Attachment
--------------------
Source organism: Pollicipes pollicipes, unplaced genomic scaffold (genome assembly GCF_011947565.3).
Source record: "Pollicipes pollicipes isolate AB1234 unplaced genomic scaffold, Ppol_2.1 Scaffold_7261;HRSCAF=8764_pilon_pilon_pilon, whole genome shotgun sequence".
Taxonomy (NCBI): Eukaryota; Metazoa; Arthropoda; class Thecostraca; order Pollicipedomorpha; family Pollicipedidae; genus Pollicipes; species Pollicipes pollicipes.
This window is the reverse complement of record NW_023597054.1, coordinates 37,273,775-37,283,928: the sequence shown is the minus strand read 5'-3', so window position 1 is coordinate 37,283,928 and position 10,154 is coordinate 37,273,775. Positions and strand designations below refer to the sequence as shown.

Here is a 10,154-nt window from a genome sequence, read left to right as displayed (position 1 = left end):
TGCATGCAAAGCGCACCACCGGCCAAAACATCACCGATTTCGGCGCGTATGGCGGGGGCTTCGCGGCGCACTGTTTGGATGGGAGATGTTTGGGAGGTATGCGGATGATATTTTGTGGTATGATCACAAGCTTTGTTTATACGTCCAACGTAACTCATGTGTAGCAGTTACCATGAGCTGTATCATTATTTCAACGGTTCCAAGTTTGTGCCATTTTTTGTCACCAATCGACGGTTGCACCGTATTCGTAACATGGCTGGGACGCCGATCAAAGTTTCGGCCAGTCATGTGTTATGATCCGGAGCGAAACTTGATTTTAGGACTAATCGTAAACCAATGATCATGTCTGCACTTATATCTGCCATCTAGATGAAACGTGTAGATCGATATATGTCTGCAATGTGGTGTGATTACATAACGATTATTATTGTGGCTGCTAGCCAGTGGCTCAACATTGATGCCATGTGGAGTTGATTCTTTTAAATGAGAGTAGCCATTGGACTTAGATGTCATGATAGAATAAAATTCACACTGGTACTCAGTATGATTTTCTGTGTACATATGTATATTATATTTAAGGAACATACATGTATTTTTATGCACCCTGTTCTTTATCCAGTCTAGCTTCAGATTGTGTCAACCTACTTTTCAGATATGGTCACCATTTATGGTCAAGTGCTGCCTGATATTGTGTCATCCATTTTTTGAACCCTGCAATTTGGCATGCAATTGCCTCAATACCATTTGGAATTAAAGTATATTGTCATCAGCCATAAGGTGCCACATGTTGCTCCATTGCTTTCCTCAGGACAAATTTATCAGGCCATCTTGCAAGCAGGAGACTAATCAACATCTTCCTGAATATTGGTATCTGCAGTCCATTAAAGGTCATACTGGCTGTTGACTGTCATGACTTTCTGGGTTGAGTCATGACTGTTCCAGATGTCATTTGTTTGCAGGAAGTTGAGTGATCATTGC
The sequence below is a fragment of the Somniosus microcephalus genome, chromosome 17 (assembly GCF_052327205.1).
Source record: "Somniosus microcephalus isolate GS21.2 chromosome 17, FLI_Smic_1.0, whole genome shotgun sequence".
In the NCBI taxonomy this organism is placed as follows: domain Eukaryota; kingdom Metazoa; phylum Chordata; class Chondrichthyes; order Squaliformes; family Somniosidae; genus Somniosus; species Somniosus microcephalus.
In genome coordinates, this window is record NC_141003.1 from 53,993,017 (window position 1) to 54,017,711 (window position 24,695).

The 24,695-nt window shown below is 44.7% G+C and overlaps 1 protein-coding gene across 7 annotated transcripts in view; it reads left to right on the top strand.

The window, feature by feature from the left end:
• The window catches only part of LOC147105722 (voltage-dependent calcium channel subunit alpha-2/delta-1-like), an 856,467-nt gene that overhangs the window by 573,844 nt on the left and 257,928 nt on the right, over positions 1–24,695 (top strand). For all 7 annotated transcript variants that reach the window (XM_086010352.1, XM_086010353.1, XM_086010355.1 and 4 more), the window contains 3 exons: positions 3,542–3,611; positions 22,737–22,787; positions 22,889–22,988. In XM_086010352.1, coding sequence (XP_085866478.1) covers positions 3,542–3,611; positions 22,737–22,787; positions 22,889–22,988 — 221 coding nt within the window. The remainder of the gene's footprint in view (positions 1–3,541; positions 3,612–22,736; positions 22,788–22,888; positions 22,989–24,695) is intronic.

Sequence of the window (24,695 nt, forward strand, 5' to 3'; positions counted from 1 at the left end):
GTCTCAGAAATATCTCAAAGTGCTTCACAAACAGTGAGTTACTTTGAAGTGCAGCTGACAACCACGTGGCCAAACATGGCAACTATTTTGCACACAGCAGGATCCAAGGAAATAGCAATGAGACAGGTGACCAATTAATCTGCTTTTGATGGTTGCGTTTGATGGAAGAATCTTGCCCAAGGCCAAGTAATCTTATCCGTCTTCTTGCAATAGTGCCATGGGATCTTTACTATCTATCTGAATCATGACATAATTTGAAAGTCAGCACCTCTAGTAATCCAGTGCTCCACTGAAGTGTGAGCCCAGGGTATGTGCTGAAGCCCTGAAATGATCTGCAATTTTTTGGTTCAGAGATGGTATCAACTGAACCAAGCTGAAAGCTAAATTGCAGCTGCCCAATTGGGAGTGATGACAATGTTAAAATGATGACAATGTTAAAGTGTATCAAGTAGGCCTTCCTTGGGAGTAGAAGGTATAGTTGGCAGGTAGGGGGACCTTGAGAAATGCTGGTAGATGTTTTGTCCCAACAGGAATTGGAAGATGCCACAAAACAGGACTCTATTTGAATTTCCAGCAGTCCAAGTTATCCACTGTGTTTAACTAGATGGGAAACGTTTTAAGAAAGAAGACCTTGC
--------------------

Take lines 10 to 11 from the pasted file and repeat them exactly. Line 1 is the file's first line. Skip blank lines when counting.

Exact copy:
In genome coordinates, this window is record NC_141003.1 from 53,993,017 (window position 1) to 54,017,711 (window position 24,695).

The 24,695-nt window shown below is 44.7% G+C and overlaps 1 protein-coding gene across 7 annotated transcripts in view; it reads left to right on the top strand.